Boy Scouts, Girl Scouts, Little League, etc.)
              Board of Realtors

        Downtown Merchant Associations

           Homeowners Associations

             Community Centers

             Faith-based Groups

Local Environmental/Conservation Advocacy Groups

  Local Child Welfare and Safety Advocacy Groups

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                                          HOW TO PROMOTE 3Ts-
"TRAINING, TESTING, AND TELLING" IN YOUR COMMUNITY
      Tie-in with  National Environmental  Events
                                and Health Observances

Objective: As public-interest advocates, your goal is to educate your community regarding:

4 The health risks posed to young children by lead in drinking water

4 The potential for elevated levels of lead in school and child care drinking water

  The means to minimize this risk and safeguard the health of your community's children

The most effective way to lend significance and credibility to your awareness event or campaign is
by tying it to a national observance. Doing so positions your activities within a national framework
while allowing you to localize the issues.
Calendar of Events
Based on your group's resources, the following is a list of nationally recognized health and
environmental observances around which to base your awareness initiative. Localizing a national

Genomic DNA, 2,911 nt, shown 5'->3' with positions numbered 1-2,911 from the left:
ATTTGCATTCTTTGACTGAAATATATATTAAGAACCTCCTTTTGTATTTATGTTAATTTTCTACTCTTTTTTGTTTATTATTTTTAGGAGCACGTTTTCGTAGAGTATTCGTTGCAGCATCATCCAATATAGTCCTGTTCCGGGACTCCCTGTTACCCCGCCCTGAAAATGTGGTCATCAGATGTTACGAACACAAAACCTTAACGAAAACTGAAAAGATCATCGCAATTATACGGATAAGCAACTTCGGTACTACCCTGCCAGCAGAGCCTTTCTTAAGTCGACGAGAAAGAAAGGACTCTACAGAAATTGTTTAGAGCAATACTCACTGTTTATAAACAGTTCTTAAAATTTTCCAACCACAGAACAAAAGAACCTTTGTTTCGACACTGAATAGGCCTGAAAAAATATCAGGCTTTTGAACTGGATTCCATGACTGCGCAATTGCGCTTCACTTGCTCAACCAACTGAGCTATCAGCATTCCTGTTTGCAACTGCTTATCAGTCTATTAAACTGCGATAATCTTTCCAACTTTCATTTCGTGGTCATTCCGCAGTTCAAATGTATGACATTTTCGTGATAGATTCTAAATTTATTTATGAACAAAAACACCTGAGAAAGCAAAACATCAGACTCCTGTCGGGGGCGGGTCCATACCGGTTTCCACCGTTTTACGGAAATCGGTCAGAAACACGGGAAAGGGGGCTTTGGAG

observance is an effective way to heighten both public and media interest
              JANUARY
         National Birth Defects
           Prevention Month
    (www.cdc.gov/ncbddd)
    March of Dimes Birth Defects
    Foundation
    1275 Mamaroneck Avenue
    White Plains, NY 10605
    (888) MODIMES (663-4637)
    www.marchofdimes.com
    Contact:
    Pregnancy and Newborn Health
    Education Center
          APRIL
 National Public Health Week-
American Public Health Association
        800 I Street, NW
   Washington, DC 20001-3710
     (202) 777-APHA (2742)
         www.apha.org
            f** t** t**
          Earth Day
       (www.earthday.gov)

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               MAY

                                              SEPTEMBER
                                           National Food Safety
                                             Education Month
                                             (www.foodsafety.gov)
                                        International Food Safety Council
                                        National Restaurant Association
                                            Educational Foundation
                                       175 West Jackson Blvd, Suite 1500
                                              Chicago, IL 60604